• AllSeeingEye Salt Lake City, UT
    Sept. 3, 2013 10:37 p.m.

    What a joke.

    The legislature has two motives here. First, to take attention away from the dismal funding situation in Utah's educational system. Second, to try to change the result of a referendum vote against school vouchers.

    It's just that simple.

  • Justmythoughts Provo, UT
    Sept. 3, 2013 10:33 p.m.

    If you want to grade our schools...compare them to the rest of the country....Utahns are the center of their own universe. My guess is that it wouldn't be pretty.

  • birder Salt Lake City, UT
    Sept. 3, 2013 9:54 p.m.

    Well, well, I teach in a "D" school. That will do a lot to build morale. The only thing that seems to matter to our beloved Legislature is how well kids do on one silly test. It doesn't matter at all whether the kids have a positive experience at school, whether there is real learning taking place, as opposed to the score on one test, etc. I truly "dare" members of the Legislature who make these stupid policies to come and take my place for a month or two. I will gleefully sit and watch you handle all of the stuff we deal with every single day with virtually no help. Is anyone willing to take on the challenge? And, BTW, you can do all of the lesson planning, parent contacts (when the parents don't respond), and on and on. I loved my job a lot more years ago when I didn't have to spend every waking moment testing kids or getting them ready for the next test. This system takes the joy out of learning for the kids and the teachers.

  • Observation Deck American Fork, UT
    Sept. 3, 2013 9:40 p.m.

    The tool is obviously flawed for all of the reasons already mentioned. But what I found amusing is that the school needs to obtain 80% of the points to score an A. At my child's school, she has to get 90% to score an A. Using the grading system that we hold our children to, my daughter's school, which scored 80%, would have been awarded a B-.

    I don't have a problem with us coming up with a system to grade our schools and help them improve the quality of education, but the tool would have to be developed by a group of parents and educators together.

  • Clarissa Layton, UT
    Sept. 3, 2013 9:17 p.m.

    I recently retired from one of the schools on the list. I was so shocked. It got a C? It's a wonderful school. Great parents, teachers, and great support. We get excellent test scores. This grading program is way off.

  • Leav3ItAlone Payson, UT
    Sept. 3, 2013 9:02 p.m.

    Parents need to opt their students out of testing. If enough parents did this, all schools would receive an F and the accountability system would become meaningless. High-stakes standardized testing has lead to a narrowed curriculum where students become good test takers. The most important aspects of schools cannot be measure by a test including collaboration, critical-thinking, problem solving, leadership, and effective communication.

  • Reader81 SLC, UT
    Sept. 3, 2013 8:45 p.m.

    I totally agree with the comments that this system is demoralizing. I choose to teach at a school with a high number of English Language Learners, economically disadvantaged students (over 60% disadvantaged), and/or students with learning disabilities. We work often to the point of exhaustion at our school, have a limited number aides (our reading specialist must now only work with teachers, not students), and little extra funding. However, on our audit last fall we received some of the highest marks for using best practice. On this grading system we squeaked by with a C. The system was founded/created by a group that historically doesn't support public education. The Parents For Choice commentator said the grades will encourage parents to help out. In my neighborhood, parents leave for charter schools because of AYP, etc., rather than help. It seems to be a conflict of interest to have such a group create the grading system. By the way, my learning disabled students and students who are learning English will count twice against my school. Any student who scores below proficient magically counts as two students below proficient. I don't understand.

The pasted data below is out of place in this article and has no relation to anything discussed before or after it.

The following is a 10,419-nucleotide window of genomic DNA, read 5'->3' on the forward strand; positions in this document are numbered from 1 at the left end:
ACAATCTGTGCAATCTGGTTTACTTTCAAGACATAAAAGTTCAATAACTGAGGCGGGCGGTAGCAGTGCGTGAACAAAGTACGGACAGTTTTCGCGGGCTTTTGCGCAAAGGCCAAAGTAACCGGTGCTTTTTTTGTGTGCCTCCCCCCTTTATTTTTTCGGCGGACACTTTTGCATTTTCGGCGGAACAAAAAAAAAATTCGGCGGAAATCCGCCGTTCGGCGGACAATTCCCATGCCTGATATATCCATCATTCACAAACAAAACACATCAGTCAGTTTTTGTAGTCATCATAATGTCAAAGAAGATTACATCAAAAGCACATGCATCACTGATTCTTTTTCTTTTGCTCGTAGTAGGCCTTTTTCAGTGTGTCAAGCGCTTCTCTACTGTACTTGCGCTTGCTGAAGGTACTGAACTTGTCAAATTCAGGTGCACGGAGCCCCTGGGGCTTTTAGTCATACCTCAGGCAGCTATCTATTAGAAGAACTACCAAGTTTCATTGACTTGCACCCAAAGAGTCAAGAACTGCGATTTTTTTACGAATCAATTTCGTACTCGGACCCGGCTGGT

• wYo8 Rock Springs, WY
    Sept. 3, 2013 8:39 p.m.

    Why is income automatically associated with the ability to learn. No other success can compensate for the failure in the home. Teachers can only do so much. If parents don't care and the student doesn't care either. How in the world do you expect the teacher to make up the difference.

  • Orem Parent Orem, UT
    Sept. 3, 2013 8:32 p.m.

    What a complete joke of a system the Legislature has forced upon us. Once again it makes the schools look incompetent while telling us nothing of vital importance.

    All this system really measures is who performed poorly in the past but is now doing o.k.

    What a complete joke and waste of my tax money.

    Can we recall whoever thought this one up?

  • OnlyInUtah Cottonwood Heights, UT
    Sept. 3, 2013 8:27 p.m.

    Another example of an industry - education - being micromanaged by government. The result will always be failure.

    I do agree with Howard Beal... I give our state legislature an F grade in understanding the true assessment of a good school.

    And while I'm at it I will just add that I feel we should stress more ethic and moral based values in our schools. Teaching morals equates to more humanity and civility in society. Which is something this world desperately needs.

  • Howard Beal Provo, UT
    Sept. 3, 2013 7:57 p.m.

    So the entirety of a school's grade is based on three CRT tests. Wow, that's pretty shallow. Is it just me, or is there a bit more that goes into a school than just language arts, math and science?

    BTW--I give the legislature a F grade and I give their instrument of assessment a F grade as well.